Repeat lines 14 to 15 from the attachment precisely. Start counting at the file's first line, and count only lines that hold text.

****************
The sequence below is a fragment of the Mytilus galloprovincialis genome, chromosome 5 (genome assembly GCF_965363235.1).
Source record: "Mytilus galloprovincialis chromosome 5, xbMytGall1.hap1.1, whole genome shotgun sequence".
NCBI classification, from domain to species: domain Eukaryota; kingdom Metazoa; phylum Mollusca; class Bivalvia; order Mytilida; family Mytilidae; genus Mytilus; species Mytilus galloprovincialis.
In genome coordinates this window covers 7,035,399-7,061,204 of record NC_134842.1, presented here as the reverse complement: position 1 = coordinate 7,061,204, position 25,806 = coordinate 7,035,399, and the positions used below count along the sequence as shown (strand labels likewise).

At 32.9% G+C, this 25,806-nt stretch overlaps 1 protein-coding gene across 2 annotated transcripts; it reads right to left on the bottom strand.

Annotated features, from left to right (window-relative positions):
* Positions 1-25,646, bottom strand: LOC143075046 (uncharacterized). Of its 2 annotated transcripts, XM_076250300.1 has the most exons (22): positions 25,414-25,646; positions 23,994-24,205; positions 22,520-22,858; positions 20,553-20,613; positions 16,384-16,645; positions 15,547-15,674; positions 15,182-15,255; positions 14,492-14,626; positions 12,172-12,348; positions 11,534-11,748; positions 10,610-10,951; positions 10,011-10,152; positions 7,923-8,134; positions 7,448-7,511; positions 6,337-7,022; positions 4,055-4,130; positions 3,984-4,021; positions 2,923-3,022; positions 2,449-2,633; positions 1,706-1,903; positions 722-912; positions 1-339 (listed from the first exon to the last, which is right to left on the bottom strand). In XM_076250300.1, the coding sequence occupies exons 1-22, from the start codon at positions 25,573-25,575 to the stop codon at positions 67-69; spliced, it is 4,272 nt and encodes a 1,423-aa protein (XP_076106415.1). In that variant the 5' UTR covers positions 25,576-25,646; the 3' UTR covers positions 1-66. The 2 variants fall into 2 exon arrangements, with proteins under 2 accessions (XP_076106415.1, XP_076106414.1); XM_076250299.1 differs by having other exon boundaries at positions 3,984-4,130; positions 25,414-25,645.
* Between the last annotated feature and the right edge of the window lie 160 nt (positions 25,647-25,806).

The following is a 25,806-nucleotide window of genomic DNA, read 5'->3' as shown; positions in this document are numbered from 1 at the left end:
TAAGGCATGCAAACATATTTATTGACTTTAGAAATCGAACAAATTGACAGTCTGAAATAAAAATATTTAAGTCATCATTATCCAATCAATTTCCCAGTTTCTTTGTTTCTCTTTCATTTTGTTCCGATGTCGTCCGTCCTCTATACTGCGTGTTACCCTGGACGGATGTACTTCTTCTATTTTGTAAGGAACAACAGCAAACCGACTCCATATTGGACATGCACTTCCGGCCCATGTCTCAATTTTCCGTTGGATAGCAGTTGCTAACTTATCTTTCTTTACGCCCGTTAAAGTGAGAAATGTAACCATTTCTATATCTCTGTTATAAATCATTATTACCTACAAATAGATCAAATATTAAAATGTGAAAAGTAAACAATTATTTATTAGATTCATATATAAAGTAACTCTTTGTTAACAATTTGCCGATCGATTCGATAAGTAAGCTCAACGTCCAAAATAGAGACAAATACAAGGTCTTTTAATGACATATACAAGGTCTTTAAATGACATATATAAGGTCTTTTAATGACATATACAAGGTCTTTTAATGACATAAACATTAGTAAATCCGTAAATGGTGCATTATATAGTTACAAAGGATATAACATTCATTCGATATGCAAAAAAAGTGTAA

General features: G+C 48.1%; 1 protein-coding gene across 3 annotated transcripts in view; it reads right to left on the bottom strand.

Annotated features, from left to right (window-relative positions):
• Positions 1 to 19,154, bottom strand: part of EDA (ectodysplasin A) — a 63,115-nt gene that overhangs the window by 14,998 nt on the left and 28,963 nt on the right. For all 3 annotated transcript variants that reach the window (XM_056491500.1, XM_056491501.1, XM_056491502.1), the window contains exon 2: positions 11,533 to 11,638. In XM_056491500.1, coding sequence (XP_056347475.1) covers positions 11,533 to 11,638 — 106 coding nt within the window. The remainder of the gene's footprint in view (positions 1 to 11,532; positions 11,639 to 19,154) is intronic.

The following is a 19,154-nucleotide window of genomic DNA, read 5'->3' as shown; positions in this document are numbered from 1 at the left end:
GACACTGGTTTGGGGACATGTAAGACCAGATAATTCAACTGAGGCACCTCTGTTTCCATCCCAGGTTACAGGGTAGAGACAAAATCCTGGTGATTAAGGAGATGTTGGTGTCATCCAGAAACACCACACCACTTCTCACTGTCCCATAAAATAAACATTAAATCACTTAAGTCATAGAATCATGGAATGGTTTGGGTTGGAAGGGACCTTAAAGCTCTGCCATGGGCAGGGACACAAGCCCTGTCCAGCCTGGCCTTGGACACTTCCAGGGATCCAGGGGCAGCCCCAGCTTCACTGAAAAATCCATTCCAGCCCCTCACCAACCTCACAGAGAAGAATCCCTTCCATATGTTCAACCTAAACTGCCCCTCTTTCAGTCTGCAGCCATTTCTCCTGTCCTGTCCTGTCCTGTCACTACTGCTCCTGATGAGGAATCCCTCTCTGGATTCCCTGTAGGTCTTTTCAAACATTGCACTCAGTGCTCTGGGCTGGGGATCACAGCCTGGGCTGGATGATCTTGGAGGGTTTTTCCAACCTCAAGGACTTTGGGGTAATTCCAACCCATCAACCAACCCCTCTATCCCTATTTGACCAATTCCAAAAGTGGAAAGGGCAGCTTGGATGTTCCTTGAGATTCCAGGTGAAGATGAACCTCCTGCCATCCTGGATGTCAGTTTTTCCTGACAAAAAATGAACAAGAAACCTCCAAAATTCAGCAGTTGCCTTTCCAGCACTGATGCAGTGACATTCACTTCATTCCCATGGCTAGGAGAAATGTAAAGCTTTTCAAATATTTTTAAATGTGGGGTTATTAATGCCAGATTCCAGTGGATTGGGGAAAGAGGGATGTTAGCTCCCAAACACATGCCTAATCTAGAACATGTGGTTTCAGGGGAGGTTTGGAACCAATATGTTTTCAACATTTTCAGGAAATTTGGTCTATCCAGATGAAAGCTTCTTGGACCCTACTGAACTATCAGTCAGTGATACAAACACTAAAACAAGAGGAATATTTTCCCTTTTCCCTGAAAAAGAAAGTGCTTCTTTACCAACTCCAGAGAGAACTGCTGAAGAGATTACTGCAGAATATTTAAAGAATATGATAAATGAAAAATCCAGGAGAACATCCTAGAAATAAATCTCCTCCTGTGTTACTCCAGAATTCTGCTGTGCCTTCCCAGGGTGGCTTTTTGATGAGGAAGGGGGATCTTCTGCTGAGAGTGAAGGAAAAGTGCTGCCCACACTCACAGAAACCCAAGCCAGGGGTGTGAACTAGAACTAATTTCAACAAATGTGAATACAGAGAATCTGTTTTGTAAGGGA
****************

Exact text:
The following is a 19,154-nucleotide window of genomic DNA, read 5'->3' as shown; positions in this document are numbered from 1 at the left end:
GACACTGGTTTGGGGACATGTAAGACCAGATAATTCAACTGAGGCACCTCTGTTTCCATCCCAGGTTACAGGGTAGAGACAAAATCCTGGTGATTAAGGAGATGTTGGTGTCATCCAGAAACACCACACCACTTCTCACTGTCCCATAAAATAAACATTAAATCACTTAAGTCATAGAATCATGGAATGGTTTGGGTTGGAAGGGACCTTAAAGCTCTGCCATGGGCAGGGACACAAGCCCTGTCCAGCCTGGCCTTGGACACTTCCAGGGATCCAGGGGCAGCCCCAGCTTCACTGAAAAATCCATTCCAGCCCCTCACCAACCTCACAGAGAAGAATCCCTTCCATATGTTCAACCTAAACTGCCCCTCTTTCAGTCTGCAGCCATTTCTCCTGTCCTGTCCTGTCCTGTCACTACTGCTCCTGATGAGGAATCCCTCTCTGGATTCCCTGTAGGTCTTTTCAAACATTGCACTCAGTGCTCTGGGCTGGGGATCACAGCCTGGGCTGGATGATCTTGGAGGGTTTTTCCAACCTCAAGGACTTTGGGGTAATTCCAACCCATCAACCAACCCCTCTATCCCTATTTGACCAATTCCAAAAGTGGAAAGGGCAGCTTGGATGTTCCTTGAGATTCCAGGTGAAGATGAACCTCCTGCCATCCTGGATGTCAGTTTTTCCTGACAAAAAATGAACAAGAAACCTCCAAAATTCAGCAGTTGCCTTTCCAGCACTGATGCAGTGACATTCACTTCATTCCCATGGCTAGGAGAAATGTAAAGCTTTTCAAATATTTTTAAATGTGGGGTTATTAATGCCAGATTCCAGTGGATTGGGGAAAGAGGGATGTTAGCTCCCAAACACATGCCTAATCTAGAACATGTGGTTTCAGGGGAGGTTTGGAACCAATATGTTTTCAACATTTTCAGGAAATTTGGTCTATCCAGATGAAAGCTTCTTGGACCCTACTGAACTATCAGTCAGTGATACAAACACTAAAACAAGAGGAATATTTTCCCTTTTCCCTGAAAAAGAAAGTGCTTCTTTACCAACTCCAGAGAGAACTGCTGAAGAGATTACTGCAGAATATTTAAAGAATATGATAAATGAAAAATCCAGGAGAACATCCTAGAAATAAATCTCCTCCTGTGTTACTCCAGAATTCTGCTGTGCCTTCCCAGGGTGGCTTTTTGATGAGGAAGGGGGATCTTCTGCTGAGAGTGAAGGAAAAGTGCTGCCCACACTCACAGAAACCCAAGCCAGGGGTGTGAACTAGAACTAATTTCAACAAATGTGAATACAGAGAATCTGTTTTGTAAGGGA